In speed skaters (n = 94), the proportion of Type I fibers in the vastus lateralis was significantly lower in RR (52%), RX (57%), and 577XX (62%) subjects (P = 0.049), to demonstrate an additive model in which the ACTN3 genotype explained 4.6% of the variation (3). A slightly larger study in active students (n = 143) did not replicate this association with the ACTN3 genotype and fiber-type composition (43). However, in a subset of individuals exposed to three bouts of sprint exercise, there was reduced response in hypertrophy signaling (mammalian target of rapamycin, mTOR and p70S6 kinase) in 577XX compared with that RR/RX individuals (consistent with an X-recessive model). In addition, there was reduced glycogen breakdown in response to sprint exercise in 577XX genotypes compared with that in RX/RR. A similar finding was reported by Quinlan et al. (52). 577XX individuals had increased glycogen content compared with heterozygotes, with a trend for higher glycogen content in 577XX versus that in RR individuals (RR individuals were not different from RX).

The ACTN3 genotype has been associated with muscle function in a case study of spinal cord injury (>17 yr) disuse (25). Skinned single fibers from the disused quadriceps muscle were tested for force, shortening velocity, passive tension, and calcium sensitivity. Absence of α-actinin-3 resulted in less stiff fast fibers and altered fiber proportions. The heterozygote had intermediate effects in these measures, had the largest fiber diameters (over-dominant model, RX > RR and XX) and had similar unloaded velocity to the RR (recessive model). Four gene models are reported in this case study; although this could be a small study effect, this may also indicate that a different genetic model exists depending on the measure being tested.

More recently, Riedl et al. (53) investigated the effect of the ACTN3 genotype in overweight males and females (n = 177; 58–63 yr; BMI > 29 kg·m−2). ACTN3 genotype frequency was altered in those with type 2 diabetes (n = 49) with an increased frequency both 577XX (+12%) and RX (+5%) genotypes compared with those with normal glucose tolerance (P < 0.05). Skeletal muscle analysis in a cohort with normal glucose tolerance (n = 15–20) demonstrated that ACTN3 transcript was absent in XX, with levels in RX consistent with an additive or recessive model. No compensatory increases were found in ACTN2 mRNA; however, several genes were increased in XX controls compared with those in RR or RX, consistent with additive or X-recessive models, including the structural proteins actin, myotilin, nebulin, capping protein, PDLIM3, titin, and calsarcin 1 and 3. Protein abundance of oxidative enzymes NDUFB8 (complex I) and COX2 (complex IV) was increased in XX > RX > RR (additive model).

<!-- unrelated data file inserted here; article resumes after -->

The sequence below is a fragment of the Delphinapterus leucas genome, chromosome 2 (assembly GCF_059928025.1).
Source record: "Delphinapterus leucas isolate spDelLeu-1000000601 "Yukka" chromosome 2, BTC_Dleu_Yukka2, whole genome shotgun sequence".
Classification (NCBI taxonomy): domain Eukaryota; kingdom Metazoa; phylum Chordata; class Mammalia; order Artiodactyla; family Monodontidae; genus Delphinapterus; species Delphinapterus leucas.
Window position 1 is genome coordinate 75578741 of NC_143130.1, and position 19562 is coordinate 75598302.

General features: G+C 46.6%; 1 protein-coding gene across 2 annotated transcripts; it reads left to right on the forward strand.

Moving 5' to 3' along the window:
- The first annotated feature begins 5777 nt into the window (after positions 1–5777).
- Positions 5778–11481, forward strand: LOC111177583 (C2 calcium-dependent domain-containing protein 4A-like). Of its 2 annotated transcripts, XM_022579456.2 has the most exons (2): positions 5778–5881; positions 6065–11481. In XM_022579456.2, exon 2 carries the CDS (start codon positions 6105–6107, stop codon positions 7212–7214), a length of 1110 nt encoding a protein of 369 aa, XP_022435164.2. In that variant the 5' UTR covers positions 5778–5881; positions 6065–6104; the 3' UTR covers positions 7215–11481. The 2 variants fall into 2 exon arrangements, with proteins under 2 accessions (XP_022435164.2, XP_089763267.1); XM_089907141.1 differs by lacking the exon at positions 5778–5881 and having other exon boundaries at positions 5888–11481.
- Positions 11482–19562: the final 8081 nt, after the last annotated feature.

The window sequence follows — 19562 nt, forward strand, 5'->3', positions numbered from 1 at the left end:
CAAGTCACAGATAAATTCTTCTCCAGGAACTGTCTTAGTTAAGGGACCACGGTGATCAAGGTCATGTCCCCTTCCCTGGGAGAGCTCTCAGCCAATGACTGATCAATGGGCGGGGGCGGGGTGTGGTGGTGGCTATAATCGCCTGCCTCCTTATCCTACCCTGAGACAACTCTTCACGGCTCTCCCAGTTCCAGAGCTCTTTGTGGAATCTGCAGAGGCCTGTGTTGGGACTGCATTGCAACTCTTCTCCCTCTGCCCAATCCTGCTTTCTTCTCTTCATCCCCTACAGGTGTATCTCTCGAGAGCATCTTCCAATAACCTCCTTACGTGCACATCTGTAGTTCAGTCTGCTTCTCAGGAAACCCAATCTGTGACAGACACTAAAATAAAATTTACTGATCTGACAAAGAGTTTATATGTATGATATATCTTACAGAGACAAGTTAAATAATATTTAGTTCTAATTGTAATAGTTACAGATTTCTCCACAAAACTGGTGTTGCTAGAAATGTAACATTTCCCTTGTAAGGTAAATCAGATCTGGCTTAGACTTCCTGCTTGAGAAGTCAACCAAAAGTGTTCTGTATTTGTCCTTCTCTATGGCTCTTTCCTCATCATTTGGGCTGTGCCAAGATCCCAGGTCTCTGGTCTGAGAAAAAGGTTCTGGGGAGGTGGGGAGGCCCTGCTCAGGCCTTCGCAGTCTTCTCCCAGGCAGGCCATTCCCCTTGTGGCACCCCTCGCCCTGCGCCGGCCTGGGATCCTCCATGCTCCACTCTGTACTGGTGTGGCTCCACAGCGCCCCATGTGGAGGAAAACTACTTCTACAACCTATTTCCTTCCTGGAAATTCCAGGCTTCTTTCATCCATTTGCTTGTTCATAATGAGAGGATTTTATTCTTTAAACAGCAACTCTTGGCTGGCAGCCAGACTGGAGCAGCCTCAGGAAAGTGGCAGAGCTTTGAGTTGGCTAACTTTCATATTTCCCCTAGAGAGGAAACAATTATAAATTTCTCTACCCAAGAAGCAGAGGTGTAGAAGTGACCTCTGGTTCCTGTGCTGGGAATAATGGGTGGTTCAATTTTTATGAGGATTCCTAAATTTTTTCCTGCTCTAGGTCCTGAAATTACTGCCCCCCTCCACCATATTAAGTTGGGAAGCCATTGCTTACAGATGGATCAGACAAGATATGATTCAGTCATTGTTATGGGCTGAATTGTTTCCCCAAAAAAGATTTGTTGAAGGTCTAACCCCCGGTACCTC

These studies present some evidence that the ACTN3 genotype alters structural and metabolic properties of the skeletal muscle, particularly in response to disease or training, which may influence whole-body metabolism. It is difficult to determine the effect for heterozygotes for these measures, given that four genetic models have been described here. We highlight a need to assess the protein levels of α-actinin-3 in the skeletal muscle of heterozygotes at baseline and response to disease or training for mechanistic investigations.